When used as an integral part of the design process, study models are capable of generating information in time comparable to drawing and offer one of the strongest exploration methods available. The strategies and techniques presented provide a broad range of options. However, because we are primarily concerned with the design process, sometimes elaborate presentation models are not stressed. Instead, work is explored with quick-sketch constructions and simple finish models that can be built with materials suitable for studio or in-house construction. Although most of the projects are approached from an architectural perspective, the techniques apply equally well to three-dimensional artwork and industrial design. There are several reasons why models should be part of every design process. Perhaps the most important one is the understanding to be gained by seeing form in physical space. This physical presence allows the designer to interact directly with the model and obtain instant feedback. Another benefit inherent to physical models, as opposed to computer drawings, is the relationship they share with buildings by existing in the world of dynamic forces. While the correspondence is not an exact analog, physical models can be used to predict structural behavior. This role is traditional in the case of models made for wind tunnels and ship design. Finally, the communicative power of the physical model overcomes problems inherent in conveying three-dimensional dimensional computer drawings to a gathering of clients.
The most notable change in the architectural model industry is the use of digital information for the development of design and communication. Accordingly, the information concerning digital modeling programs has been updated, along with the interface between modeling programs and the growing use of rapid prototyping processes. With the advent of rapid prototyping, a hybrid has emerged that bridges the limitations of computer modeling and points to a future in which it will be possible to exploit the strong points of both methods. Another important shift in technology is the use of digital media to record and present design work. Cumbersome tasks such as copying, modifying, and superimposing posing images have become quicker and less expensive. Other topics undergoing revision include new examples of student projects as well as urban and industrial design models.
During Egyptian and Greco-Roman times, architectural models were made primarily as symbols. In the Middle Ages with the advent of the cathedrals, masons would move through the countryside carrying models of their particular expertise such as arch building. During the Renaissance, models were used as a means to attract the support of patrons (as in the case of the Domo in Florence, Italy). As architectural education became dominated by Beaux Arts training, models were supplanted almost completely by drawing. Architecture was conceived in large part as elevation and plan studies, with three-dimensional media having little relevance. However, by the late 1800s, architects such as Antonio Gaudi began using models as a means to explore structural ideas and develop an architectural language.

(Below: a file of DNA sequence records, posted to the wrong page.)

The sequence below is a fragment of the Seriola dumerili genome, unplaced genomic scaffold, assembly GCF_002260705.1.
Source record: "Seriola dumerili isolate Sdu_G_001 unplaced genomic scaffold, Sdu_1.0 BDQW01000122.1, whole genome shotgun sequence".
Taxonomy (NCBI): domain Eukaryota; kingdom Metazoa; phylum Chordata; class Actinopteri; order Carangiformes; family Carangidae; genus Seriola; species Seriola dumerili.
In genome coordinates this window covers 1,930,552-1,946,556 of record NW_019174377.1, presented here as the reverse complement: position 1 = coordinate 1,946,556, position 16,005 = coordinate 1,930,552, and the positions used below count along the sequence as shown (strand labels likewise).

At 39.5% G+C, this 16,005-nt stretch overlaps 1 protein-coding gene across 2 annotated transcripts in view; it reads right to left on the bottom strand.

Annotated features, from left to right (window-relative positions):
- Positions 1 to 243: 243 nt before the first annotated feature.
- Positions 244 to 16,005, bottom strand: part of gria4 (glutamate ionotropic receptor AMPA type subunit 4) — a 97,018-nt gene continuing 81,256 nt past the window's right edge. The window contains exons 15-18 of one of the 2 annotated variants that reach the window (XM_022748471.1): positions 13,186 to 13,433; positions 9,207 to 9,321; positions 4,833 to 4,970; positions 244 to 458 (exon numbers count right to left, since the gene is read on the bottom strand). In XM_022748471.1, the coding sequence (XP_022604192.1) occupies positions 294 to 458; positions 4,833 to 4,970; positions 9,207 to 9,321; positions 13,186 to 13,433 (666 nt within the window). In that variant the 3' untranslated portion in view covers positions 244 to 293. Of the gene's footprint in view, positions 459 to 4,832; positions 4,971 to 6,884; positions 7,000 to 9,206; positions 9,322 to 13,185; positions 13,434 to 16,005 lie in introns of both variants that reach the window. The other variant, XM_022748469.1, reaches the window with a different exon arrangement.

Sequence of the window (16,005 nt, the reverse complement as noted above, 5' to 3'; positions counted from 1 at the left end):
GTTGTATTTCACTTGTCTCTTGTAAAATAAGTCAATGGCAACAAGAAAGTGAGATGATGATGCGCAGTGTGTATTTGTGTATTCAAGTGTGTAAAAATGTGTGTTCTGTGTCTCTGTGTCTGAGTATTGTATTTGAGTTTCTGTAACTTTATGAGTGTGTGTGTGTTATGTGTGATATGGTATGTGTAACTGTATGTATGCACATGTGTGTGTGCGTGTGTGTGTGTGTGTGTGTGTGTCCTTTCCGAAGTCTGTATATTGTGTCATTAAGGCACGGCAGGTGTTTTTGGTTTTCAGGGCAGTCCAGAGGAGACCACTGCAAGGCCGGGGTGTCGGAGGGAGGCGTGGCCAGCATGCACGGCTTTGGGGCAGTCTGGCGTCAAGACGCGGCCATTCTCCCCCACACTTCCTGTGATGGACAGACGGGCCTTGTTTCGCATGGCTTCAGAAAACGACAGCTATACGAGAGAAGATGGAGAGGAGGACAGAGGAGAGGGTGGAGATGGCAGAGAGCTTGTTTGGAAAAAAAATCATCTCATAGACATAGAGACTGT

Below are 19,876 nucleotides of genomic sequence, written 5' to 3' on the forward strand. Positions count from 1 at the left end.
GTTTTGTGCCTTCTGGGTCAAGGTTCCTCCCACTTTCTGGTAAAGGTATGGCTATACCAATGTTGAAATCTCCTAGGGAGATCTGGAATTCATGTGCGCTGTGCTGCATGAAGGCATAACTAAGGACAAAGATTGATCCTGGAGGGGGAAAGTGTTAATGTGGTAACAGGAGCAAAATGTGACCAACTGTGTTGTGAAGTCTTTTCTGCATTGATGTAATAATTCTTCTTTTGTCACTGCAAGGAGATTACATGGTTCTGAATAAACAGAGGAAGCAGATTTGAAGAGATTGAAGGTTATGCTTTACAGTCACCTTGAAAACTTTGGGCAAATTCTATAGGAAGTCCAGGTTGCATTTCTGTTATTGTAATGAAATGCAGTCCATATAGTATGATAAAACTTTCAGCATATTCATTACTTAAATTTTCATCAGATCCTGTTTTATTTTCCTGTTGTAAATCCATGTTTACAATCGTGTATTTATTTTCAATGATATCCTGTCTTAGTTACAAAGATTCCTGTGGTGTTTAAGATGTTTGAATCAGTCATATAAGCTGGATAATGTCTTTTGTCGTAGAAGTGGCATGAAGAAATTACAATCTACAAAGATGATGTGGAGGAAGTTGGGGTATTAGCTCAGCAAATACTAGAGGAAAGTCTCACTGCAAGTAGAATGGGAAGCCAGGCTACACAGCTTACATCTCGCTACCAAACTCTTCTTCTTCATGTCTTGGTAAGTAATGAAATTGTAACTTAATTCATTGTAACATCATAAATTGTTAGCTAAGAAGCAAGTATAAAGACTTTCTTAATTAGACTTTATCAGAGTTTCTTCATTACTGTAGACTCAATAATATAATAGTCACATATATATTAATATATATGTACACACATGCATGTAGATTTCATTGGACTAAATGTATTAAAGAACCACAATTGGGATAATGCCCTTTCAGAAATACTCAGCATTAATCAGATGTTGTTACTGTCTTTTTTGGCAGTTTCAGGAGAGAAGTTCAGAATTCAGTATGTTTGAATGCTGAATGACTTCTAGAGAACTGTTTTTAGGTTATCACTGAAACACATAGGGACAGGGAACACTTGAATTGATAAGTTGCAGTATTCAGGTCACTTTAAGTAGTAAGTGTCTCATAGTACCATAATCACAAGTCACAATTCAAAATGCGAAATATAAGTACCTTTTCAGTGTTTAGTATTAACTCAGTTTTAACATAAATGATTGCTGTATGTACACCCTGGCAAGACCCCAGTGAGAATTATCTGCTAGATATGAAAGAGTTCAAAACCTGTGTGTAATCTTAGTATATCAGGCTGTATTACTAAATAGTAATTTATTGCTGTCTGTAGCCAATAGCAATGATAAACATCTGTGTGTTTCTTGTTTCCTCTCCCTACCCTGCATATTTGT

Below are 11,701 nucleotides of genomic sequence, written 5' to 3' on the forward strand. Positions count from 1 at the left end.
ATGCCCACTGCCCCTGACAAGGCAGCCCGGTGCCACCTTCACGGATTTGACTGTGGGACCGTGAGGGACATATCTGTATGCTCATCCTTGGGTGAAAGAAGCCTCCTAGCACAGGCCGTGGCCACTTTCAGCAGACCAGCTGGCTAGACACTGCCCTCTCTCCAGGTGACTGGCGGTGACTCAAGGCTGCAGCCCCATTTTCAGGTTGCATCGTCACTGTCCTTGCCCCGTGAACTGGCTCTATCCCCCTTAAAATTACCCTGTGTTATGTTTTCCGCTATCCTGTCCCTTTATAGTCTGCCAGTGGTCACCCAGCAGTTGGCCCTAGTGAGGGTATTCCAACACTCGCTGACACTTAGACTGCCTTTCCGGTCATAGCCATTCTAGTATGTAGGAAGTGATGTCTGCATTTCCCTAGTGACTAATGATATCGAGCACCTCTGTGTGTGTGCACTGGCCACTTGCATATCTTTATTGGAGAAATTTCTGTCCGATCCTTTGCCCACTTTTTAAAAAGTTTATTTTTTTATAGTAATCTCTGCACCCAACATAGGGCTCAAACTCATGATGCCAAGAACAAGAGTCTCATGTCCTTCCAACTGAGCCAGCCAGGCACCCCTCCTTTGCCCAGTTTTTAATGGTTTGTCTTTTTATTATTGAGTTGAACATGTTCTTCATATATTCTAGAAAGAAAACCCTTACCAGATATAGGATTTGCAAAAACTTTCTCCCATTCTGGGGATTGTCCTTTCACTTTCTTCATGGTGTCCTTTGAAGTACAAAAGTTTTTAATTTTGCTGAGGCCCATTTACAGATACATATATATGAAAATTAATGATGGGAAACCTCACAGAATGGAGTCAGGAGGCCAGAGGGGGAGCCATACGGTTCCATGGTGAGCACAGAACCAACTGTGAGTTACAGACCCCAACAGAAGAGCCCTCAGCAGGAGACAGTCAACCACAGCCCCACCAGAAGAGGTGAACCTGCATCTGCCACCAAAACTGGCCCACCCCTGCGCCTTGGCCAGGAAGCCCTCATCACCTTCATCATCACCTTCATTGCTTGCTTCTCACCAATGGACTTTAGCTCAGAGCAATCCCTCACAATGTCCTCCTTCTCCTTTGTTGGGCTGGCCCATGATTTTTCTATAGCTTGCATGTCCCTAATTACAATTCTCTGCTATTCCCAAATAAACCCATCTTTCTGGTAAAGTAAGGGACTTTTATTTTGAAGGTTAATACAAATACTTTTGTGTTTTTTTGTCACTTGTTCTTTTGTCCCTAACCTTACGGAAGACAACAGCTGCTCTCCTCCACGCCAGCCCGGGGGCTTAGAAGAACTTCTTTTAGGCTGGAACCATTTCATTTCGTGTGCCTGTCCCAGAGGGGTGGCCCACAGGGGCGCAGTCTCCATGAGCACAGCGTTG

By the turn of the century, the seeds of modern architecture had begun to take root. With it came a perspective that looked at architecture as the experience of movement through space. Orthographic and perspective drawing were recognized to be limited exploration methods, giving rise to the model as a design tool. In the 1920s and 1930s, the Bauhaus and architects such as Le Corbusier elevated the use of modeling to an integral component of architectural education and practice. During the 1950s, modernism embodied form by translating highly reductive designs into one or two simple Platonic solids (cube, cylinder, etc). With this shift, beyond providing a means of apprehending scale and massing, the model’s role began to wane. As the hegemony of corporate modernism was fractured in the late 1970s, spatial exploration ration followed a number of new branches and the model regained its position as a powerful tool for exploration. In the early 1990s, the model’s role was challenged by a shift in technology. At this point, it was suggested that CAD and modeling programs could substitute digital simulations for all experiences. While many of the advantages offered by digital media did prove to offer positive benefits, efits, the condition of removal inherent to the virtual experience could not be easily overcome. In reaction to the problem of removal, Ben Damon, an architect with Morphosis phosis (a pioneering office in rapid prototyping), ing), responds to the idea of a completely digital modeling environment by stating, “Physical models will never go away.” He goes on to add that the immediacy and direct relationship offered by the physical model play a vital role in design development. Similar sentiments are echoed by James Glymph with Frank Gehry Partners LLP. In regard to digital modeling, Mr. Glymph points out that “it would be a serious mistake to think it could replace models and drawing entirely.” With these realizations has come a resurgence of interest in traditional physical models and the introduction of rapid prototype models aimed at reconnecting digital and physical design methods.